Kevin Silverlaspia had champion bloodlines. A direct descendant of Triple Crown winners Seattle Slew and Secretariat and a distant cousin of Kentucky Derby winner California Chrome, the Thoroughbred won or placed in more than a dozen races, earning a total of nearly $77,000 in winnings. But just seven months after running his last race, Kevin Silverlaspia had run out of time. An undercover investigation by an Ohio NBC affiliate turned up Kevin Silverlaspia among hundreds of other horses at a livestock auction in Sugarcreek, Ohio, where the operator admits that 75 percent of the horses are sold for slaughter.
Kevin Silverlaspia didn’t look like a winner anymore. He was emaciated, lethargic, and dejected. His front legs were covered with tiny round scars, an indication that he likely had been subjected to “pin-firing” or “freeze-firing”—a painful “treatment” for leg injuries that involves using chemicals or a red-hot probe to damage the tissue and provoke an inflammatory response. At just 5 years old, Kevin Silverlaspia was too broken and battered to race anymore, so he had simply been thrown away, like garbage.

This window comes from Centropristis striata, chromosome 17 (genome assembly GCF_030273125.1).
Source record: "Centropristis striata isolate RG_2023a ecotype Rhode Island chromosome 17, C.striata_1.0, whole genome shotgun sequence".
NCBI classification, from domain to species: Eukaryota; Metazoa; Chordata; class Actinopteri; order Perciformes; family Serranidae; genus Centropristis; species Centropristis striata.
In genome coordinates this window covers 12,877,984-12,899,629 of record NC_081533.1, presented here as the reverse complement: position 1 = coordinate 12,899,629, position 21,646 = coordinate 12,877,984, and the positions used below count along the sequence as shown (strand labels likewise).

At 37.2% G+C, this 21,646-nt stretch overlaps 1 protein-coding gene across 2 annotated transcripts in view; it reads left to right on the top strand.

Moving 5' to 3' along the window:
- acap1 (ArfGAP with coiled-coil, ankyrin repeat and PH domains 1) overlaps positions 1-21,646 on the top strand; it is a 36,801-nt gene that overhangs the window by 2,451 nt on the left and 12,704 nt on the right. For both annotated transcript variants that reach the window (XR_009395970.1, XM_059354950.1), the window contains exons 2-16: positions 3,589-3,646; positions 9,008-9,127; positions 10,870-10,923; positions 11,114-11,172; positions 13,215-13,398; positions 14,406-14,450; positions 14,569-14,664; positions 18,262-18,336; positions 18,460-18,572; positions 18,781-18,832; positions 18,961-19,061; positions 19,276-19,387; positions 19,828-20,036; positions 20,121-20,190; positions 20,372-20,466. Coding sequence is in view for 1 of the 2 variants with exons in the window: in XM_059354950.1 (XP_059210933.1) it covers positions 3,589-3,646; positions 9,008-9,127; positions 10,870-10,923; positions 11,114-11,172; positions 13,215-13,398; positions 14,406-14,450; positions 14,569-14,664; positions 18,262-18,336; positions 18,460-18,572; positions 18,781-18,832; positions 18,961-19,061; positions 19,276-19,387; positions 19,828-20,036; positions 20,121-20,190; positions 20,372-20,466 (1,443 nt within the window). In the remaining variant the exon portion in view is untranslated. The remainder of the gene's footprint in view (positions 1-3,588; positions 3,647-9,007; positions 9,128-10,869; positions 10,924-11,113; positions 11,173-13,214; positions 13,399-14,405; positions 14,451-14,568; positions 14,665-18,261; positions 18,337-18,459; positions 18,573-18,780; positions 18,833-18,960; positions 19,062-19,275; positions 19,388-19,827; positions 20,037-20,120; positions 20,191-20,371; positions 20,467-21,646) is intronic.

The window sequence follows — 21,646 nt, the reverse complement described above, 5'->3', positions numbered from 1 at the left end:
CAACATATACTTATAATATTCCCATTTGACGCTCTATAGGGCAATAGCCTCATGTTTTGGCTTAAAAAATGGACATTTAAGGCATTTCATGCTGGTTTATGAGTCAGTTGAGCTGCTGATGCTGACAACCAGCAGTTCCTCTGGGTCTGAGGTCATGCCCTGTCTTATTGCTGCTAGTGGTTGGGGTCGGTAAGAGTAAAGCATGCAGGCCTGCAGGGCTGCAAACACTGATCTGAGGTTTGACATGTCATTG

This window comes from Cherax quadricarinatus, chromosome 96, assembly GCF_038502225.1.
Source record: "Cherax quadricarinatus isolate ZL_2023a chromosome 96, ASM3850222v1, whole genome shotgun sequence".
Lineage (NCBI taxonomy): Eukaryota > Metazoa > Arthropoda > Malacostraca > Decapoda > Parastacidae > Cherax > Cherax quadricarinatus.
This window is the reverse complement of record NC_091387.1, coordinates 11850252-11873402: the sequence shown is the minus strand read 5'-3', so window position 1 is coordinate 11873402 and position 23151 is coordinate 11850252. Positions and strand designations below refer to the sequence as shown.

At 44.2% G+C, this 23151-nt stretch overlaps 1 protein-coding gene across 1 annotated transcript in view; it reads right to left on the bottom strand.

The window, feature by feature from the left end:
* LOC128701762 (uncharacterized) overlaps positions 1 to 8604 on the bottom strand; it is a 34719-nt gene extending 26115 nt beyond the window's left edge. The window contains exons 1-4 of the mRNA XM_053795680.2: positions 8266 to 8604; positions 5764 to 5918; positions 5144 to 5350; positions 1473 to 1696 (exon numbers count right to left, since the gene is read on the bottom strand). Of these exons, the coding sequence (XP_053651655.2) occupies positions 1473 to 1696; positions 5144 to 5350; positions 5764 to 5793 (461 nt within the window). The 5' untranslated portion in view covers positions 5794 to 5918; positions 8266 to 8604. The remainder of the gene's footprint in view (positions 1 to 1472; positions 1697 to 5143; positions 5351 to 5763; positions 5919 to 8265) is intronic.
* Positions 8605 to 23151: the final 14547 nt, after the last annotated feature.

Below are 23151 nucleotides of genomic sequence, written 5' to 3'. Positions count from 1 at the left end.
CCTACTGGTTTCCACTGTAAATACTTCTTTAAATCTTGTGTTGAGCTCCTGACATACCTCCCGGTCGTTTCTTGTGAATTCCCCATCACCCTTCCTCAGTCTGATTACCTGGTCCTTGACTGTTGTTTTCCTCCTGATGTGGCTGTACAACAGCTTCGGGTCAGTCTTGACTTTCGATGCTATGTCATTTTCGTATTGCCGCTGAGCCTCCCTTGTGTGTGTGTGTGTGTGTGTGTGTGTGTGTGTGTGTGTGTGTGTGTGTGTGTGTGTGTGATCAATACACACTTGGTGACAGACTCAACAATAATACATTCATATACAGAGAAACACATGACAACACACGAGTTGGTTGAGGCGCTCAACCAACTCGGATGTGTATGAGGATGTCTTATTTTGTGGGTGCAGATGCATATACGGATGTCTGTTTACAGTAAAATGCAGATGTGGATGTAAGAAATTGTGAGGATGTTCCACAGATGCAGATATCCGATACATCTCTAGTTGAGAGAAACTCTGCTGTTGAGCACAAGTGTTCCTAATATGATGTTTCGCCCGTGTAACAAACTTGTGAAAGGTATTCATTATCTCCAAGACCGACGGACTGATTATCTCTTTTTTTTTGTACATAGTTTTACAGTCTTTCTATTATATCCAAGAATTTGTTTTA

Kevin Silverlaspia is just one of more than 120,000 horses who are sent to slaughter every year. During PETA’s investigation of top Thoroughbred trainer Steve Asmussen, our investigator managed to save a horse named Valediction just in the nick of time. Like Kevin Silverlaspia, Valediction had sustained a serious leg injury and was almost certainly destined to be sent to slaughter once he stopped making money.
Although there are no slaughterhouses currently operating in the U.S., that hardly slows the industry down—the horses are simply shipped to slaughter in Canada and Mexico. Kevin Silverlaspia’s last ride was likely to a slaughterhouse in Québec, a grueling 12-hour drive in a cramped truck during which he would never have been allowed to stretch his legs or had any access to food or water.
“It’s not illegal to kill horses to eat them,” PETA Vice President Kathy Guillermo told the NBC reporter. “It’s despicable and disgusting, and I think most Americans hate it, but it certainly goes on every single day. Lawmakers should take steps immediately to ban the export of horses from Ohio to slaughter.”
What You Can Do
Contact your congressional representatives and urge them to support the Safeguard American Food Exports (SAFE) Act, which would ban both the slaughter of horses in the U.S. and the export of horses for slaughter.